An interview with Erin Emily Ann Vance

Erin Emily Ann Vance’s work is forthcoming in Coffin Bell Journal, Augur, Post Ghost Press, and Bad Nudes. She is a contributing reader and writer for Awkward Mermaid Literary Magazine. A 2017 recipient of the Alberta Foundation for the Arts Young Artist Prize and a 2018 Finalist for the Alberta Magazine Awards in Fiction, she completed her MA in Creative Writing in August 2018, and will complete an MA in Folklore in 2020. Erin's debut novel, Advice for Amateur Beekeepers and Taxidermists will be published by Stonehouse Publishing in 2019.

How did you begin writing, and what keeps you going?

I started writing as a child. My parents were readers and my father is a songwriter, so I had plenty of inspiration and encouragement. One of my fondest memories is coming home from school to dozens of books laid out on my bed- my mother would go to the thrift store every so often and load up on books for me and my brother to read, and leave them on our beds for us to find. My grandmother lived with us growing up, and she was also a voracious reader. I think that seeing the people I loved surrounded by books and finding joy in those books motivated me to write and try and spark some of that joy.

I think what keeps me going is seeing how much incredible work is produced every day and wanting (selfishly) to be a part of that! I find it hard to fall in love with a novel or poem and not be compelled to write afterwards.

Your author biography mentions a novel forthcoming this year. Are you able to work on poetry at all during the composition of a novel? How are you able to keep the two separate?

I almost always write poetry and prose simultaneously. In my third year of university I took two full-year creative writing classes in poetry and fiction. I spent a year negotiating between the two genres. It was such an incredible (and challenging) experience; I had classes until 9pm, sometimes 10pm Tuesday and Wednesday for an entire year. I wrote so much in that year that I couldn't help but grow and adapt. Since then, my writing has become more hybrid (my novel has poetry interspersed with the prose), and I've come to use different genres as a sort of 'reset' button. Stuck on the novel? Write a poem. Stuck on the poetry manuscript? Write a short story. Writing poetry makes me a better fiction writer, so I can't imagine writing one without dipping my toes in the other periodically.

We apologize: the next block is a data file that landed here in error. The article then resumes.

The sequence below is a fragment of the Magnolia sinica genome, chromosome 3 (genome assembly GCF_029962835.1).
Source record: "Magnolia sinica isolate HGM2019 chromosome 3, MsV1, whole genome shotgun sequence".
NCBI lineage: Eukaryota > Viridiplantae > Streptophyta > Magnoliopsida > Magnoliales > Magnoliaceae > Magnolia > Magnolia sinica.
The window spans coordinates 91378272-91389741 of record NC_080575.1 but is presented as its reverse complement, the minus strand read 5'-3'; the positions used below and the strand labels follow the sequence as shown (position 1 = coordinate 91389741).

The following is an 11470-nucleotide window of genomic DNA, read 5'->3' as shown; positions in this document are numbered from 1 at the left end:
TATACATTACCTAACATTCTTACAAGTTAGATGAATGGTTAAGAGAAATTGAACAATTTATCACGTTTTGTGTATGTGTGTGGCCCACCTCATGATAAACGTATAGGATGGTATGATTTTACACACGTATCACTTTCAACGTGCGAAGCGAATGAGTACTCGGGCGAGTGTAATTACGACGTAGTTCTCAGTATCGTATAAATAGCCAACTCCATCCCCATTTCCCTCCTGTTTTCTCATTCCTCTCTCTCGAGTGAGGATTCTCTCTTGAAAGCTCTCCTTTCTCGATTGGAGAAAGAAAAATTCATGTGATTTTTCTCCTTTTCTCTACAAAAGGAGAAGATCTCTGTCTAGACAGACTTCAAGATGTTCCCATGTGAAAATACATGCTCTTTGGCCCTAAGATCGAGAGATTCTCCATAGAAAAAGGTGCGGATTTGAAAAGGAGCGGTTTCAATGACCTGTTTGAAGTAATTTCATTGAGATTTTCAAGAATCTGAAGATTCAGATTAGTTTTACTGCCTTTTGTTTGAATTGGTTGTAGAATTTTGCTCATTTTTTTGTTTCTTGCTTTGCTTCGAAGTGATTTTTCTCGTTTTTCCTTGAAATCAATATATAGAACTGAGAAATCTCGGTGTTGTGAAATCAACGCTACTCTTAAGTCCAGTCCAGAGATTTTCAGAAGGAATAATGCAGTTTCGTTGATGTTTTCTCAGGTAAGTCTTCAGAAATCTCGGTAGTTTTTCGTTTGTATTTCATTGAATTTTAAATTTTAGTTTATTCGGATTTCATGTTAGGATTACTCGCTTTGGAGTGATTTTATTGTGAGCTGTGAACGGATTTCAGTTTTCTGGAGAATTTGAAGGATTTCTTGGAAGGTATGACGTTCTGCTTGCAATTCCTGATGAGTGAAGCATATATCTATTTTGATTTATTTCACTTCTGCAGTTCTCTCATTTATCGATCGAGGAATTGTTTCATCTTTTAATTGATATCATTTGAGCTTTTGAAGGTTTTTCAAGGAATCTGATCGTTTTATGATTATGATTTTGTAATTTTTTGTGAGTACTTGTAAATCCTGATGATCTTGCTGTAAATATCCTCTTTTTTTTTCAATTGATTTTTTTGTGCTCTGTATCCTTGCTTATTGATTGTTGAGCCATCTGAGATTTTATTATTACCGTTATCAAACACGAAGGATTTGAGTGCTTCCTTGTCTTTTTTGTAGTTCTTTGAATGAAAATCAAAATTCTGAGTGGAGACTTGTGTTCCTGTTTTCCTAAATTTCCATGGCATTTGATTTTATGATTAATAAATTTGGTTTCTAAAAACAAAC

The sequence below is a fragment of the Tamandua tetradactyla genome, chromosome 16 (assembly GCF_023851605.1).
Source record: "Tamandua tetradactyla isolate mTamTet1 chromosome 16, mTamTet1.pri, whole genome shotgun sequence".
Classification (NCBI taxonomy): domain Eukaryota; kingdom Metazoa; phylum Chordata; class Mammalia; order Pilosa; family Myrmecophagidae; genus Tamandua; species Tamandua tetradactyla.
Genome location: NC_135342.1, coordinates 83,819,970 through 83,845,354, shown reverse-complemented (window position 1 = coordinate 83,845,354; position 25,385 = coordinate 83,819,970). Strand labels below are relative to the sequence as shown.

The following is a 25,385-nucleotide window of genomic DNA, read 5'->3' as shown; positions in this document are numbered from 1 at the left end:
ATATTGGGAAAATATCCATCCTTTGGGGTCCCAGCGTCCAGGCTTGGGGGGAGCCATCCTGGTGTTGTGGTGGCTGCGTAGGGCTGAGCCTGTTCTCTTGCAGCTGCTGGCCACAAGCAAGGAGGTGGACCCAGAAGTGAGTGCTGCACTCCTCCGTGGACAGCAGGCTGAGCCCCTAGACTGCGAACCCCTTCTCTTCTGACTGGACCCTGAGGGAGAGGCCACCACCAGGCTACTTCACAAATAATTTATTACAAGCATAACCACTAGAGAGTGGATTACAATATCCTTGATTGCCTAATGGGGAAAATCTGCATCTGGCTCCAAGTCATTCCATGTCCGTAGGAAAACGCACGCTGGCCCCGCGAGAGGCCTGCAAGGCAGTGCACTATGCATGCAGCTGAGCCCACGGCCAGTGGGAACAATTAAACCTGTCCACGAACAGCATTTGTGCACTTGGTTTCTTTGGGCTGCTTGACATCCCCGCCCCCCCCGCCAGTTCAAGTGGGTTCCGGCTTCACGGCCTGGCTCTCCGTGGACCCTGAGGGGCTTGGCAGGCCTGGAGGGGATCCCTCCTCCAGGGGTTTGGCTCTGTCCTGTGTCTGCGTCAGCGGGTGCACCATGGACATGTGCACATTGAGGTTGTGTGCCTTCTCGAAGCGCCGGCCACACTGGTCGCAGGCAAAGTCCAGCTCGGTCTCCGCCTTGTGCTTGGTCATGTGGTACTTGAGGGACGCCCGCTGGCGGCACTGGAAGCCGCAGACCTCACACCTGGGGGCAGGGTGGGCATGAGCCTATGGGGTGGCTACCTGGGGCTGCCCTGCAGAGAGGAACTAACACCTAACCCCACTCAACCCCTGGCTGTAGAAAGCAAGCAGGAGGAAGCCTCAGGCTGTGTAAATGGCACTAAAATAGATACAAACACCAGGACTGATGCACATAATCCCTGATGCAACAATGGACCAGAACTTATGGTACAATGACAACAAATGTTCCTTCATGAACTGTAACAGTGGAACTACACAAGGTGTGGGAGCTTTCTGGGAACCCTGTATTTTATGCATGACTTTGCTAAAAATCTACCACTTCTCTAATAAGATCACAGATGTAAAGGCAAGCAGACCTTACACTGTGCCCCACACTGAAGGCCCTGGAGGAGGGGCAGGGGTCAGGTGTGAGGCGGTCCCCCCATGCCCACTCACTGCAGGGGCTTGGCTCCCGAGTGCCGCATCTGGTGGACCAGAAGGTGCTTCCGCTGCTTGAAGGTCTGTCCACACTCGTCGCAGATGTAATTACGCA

What poets have influenced the ways in which you write?

There are scores of poets who I admire and return to over and over. Right now I am obsessed with Sonya Vatomsky's collection Salt is for Curing and the work of Irish poet Doireann Ní Ghríofa. I found that, while studying at the Seamus Heaney Centre in Belfast this past summer, that the culture around poetry I grew up in was very much anti-sentimentality, anti-feelings, anti-cheesiness. I absolutely think that overly sentimental writing can be weak and overwrought, but it doesn't have to be. A lot of the Irish poetry I've read leaves hints of sentimentality and emotion in, and the work remains strong and poignant. Ní Ghríofa's teaching and her work gave me permission, in a way, to write about my feelings unabashedly for the first time in years.

How important has mentorship been to your work? Is there anyone who specifically assisted your development as a writer?

This question always leaves me feeling warm and fuzzy. I've been SO fortunate in terms of mentorship. Judith Williams has been a mentor of mine since I was about twelve years old. She has been a rock, a cheerleader, and an incredible support in my life for years. I owe so much to her. I had the opportunity to work with Sheri D Wilson when I was younger and learned so much from the Mama of Dada. She taught me fierceness and courage. Lisa Murphy Lamb met me when I was fifteen and the fact that she put up with my ridiculous teenage antics at summer camp and became a strong mentor to me is proof of how dedicated to enriching the lives of young writers she is. Sandy Pool was instrumental in helping me find my voice, and Aritha van Herk changed my life, taught me to have a thick skin, and her classes were nothing short of fundamental in my development as a writer. Suzette Mayr is my masters supervisor and has helped me through procrastination, self-doubt, and imposter syndrome. I could talk about these women for hours, and they deserve every accolade. In 2019, I will be engaging in my first formal mentorship under the guidance of Kimmy Beach with the Writers Guild of Alberta Mentorship Program. I look forward to this greatly.

What are you currently working on?

I JUST finished my masters thesis, which was a novel about a young, isolated woman who has epilepsy and falls pregnant. It's a ghost story and is very close to my heart as I also have epilepsy. I'm also working on polishing my novel, Advice for Taxidermists and Amateur Beekeepers, set to be released next year. I just finished a chapbook, The Sorceress who Left Too Soon: Poems After Remedios Varo and will be working on a follow-up chapbook of poems after Leonora Carrington. In addition, I'm working on a full-length poetry collection and a short story collection. In July my partner and I are moving to Dublin so that I can pursue folklore studies at University College Dublin, and I'm excited to see how my studies in Dublin influence my writing.

Can you name a poet you think should be receiving more attention?

I discovered Sandra Kasturi's books Come Late to the Love of Birds and The Animal Bridegroom this past summer. I devoured both books and Kasturi has since become one of my biggest literary influences. I think she should be read more widely as she is doing interesting, important work that is unique and exciting.

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